From there, things spiral into . . . well, not chaos, actually.  In fact, it’s the total opposite of chaos.  Everything is calm, controlled, and practiced.  And that’s the part that is so disconcerting.  We slowly begin to deduce that these two young men are there to torment the family for no reason other than their own entertainment.  They aren’t there to rob them, aren’t there for sexual gratification — they’re just there for something to do, really.   But their torment is unlike anything we’re used to seeing in movies like this one.  There’s no real violence at first — they don’t hurt them (aside from breaking Georg’s knee, but that was sort of self-defense at the time), they don’t yell at them, there aren’t any direct threats, really.  It’s all very controlled and unemotional. 

And it just totally freaked me the hell out, not the least because I would’ve opened the door for that kid who wanted to borrow some eggs myself without even thinking twice about it. 

Anyway, without going into too much detail, bad things start to happen, and they are bad things of a nature we’re just really not used to seeing in American movies.  But the fascinating thing is, we don’t actually SEE ANYTHING happen — we just know it has, and we know it’s utterly unbearably awful.  The first person to die in this movie is the very last person who would ever die in a movie like this made in Hollywood, and while that person is killed, all we see on-screen is the OTHER killer hanging out in the kitchen making himself a sandwich.  While he’s slicing cheese and spreading mustard, we’re frantically counting to 35 in our heads (long story) trying to figure out who is about to get shot in the other room, and we figure it out just as the gun goes off in the background.  And even THEN we cannot believe it.  CANNOT BELIEVE IT!

At one point, the wife manages to turn the tables on the killers (in the only scene in the entire film where we actually see someone get shot, I might add — no accident, that) and we let out a cheer, hurrah!  Things are finally going the way we’re used to having them go!  But before the film can progress any further, one of the killers grabs the remote control from the couch and hits rewind, and the scene we just watched goes back about five minutes and then starts over again.  This time, no tables are turned.  There’s no hurrah.  There’s no sense of relief that finally this movie is going to settle into a more comfortable pattern.  No promise left of an ending that will make any sense whatsoever to us as human beings.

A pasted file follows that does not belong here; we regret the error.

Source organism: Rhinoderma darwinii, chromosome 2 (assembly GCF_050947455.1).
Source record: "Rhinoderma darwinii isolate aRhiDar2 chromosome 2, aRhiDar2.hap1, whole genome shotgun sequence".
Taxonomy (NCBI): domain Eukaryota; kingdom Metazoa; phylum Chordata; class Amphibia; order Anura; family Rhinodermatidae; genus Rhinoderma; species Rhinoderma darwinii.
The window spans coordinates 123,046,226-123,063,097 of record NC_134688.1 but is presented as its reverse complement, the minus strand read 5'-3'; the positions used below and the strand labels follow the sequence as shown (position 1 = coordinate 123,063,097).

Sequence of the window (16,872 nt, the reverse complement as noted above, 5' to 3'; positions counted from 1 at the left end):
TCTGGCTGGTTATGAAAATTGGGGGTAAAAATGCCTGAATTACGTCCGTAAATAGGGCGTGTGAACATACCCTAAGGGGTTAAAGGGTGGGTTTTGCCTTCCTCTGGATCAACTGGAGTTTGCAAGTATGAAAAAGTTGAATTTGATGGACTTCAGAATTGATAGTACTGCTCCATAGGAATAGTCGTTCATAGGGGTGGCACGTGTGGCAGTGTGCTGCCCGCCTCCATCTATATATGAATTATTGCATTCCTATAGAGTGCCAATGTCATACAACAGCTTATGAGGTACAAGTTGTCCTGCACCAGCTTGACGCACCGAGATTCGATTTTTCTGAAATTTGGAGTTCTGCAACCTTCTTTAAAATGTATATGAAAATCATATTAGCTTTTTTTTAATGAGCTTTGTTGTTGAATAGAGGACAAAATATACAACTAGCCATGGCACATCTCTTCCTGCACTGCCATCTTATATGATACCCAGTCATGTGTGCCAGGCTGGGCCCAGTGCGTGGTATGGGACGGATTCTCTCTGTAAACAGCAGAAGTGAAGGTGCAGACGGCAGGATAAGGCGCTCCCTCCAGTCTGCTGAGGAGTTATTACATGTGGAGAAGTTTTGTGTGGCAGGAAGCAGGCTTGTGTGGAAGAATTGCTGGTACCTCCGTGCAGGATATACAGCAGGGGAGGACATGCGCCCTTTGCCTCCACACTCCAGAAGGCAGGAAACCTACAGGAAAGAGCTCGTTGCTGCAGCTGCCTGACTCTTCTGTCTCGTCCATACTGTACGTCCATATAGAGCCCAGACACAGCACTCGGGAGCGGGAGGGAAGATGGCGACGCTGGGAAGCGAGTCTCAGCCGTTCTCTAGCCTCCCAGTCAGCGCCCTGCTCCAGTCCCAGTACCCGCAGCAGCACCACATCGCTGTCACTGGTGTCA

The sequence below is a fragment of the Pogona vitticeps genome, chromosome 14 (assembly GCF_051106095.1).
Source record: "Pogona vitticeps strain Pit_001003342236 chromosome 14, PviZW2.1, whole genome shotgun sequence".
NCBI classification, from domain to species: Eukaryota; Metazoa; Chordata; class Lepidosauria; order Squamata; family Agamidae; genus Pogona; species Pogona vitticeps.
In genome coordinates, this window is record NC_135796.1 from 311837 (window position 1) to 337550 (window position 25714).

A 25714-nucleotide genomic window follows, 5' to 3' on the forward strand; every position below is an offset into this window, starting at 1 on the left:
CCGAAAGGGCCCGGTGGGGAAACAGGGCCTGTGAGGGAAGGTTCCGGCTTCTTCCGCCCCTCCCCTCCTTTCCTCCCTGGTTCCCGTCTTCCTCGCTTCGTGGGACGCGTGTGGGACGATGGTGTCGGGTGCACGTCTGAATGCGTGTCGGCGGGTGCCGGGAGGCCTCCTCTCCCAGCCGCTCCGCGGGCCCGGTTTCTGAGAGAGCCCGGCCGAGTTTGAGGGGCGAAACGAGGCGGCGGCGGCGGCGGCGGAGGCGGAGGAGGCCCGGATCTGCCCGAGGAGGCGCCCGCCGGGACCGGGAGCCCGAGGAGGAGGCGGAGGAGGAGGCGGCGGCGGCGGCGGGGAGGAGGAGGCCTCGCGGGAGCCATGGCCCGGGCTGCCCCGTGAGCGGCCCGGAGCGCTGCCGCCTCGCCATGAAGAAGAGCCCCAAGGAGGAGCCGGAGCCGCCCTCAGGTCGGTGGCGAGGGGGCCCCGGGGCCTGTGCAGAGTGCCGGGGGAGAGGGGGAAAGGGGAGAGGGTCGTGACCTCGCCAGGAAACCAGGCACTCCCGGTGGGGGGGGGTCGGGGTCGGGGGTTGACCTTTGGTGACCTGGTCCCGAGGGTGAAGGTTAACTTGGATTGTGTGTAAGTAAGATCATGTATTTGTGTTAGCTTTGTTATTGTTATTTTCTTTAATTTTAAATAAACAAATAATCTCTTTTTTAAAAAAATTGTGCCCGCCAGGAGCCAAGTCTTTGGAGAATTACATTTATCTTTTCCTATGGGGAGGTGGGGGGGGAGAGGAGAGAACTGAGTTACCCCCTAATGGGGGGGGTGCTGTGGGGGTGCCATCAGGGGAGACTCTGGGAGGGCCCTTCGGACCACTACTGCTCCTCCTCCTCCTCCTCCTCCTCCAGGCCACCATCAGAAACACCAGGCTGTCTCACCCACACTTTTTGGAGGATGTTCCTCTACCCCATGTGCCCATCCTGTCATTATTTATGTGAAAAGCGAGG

And it was right about then that I started to realize what the director, Michael Haneke, was doing, something I confirmed when I watched an interview with him in the special features in which he says the only people who are going to watch this film from start to finish are the people who actually NEED to watch this film from start to finish.

You see, those of us who “enjoy” watching movies in which innocent people are tormented and killed by bad guys — Haneke thinks there’s something wrong with us.  In fact, he thinks we’re complicit in the deaths of the innocents we see in front of us on the screen.  So, in this film, he decided to turn the tables on US — the viewers — to show us just how sick and twisted we truly are. 

And I will confess that this kind of threw me for a few days.  I’ve said many times before that I have no idea why I enjoy watching horror movies — why I find watching people get eaten by zombies or chopped up by serial killers so relaxing.   It does disturb me sometimes.  But it wasn’t until this movie that I realized WHY, and, unfortunately for Haneke, it means his plan here kind of backfired. 

You see, in the horror movies we’re used to seeing, things progress in a predictable manner.  Sometimes the wrong people die at first, but usually by the end, someone good is victorious and the bad guy gets his comeuppance, even if he comes back to life at the last minute to make yet another in a long line of worsening sequels.  And that’s the part that is relaxing for me — in the world of the typical scary movie, I know what to expect, and I know that 9 times out of 10, things will end in a way that makes sense to me in the Great Cosmic Scheme of Things.  It’s not that I likewatching people get chopped up (well, if they’re blonde and stupid, sometimes I do, I will confess) — it’s that I like it when scary things are resolved satisfactorily.  It helps me cope with my own, much more pedestrian fears.  If the smart girl can make it to the sequel, surely that means there’s hope for me as well?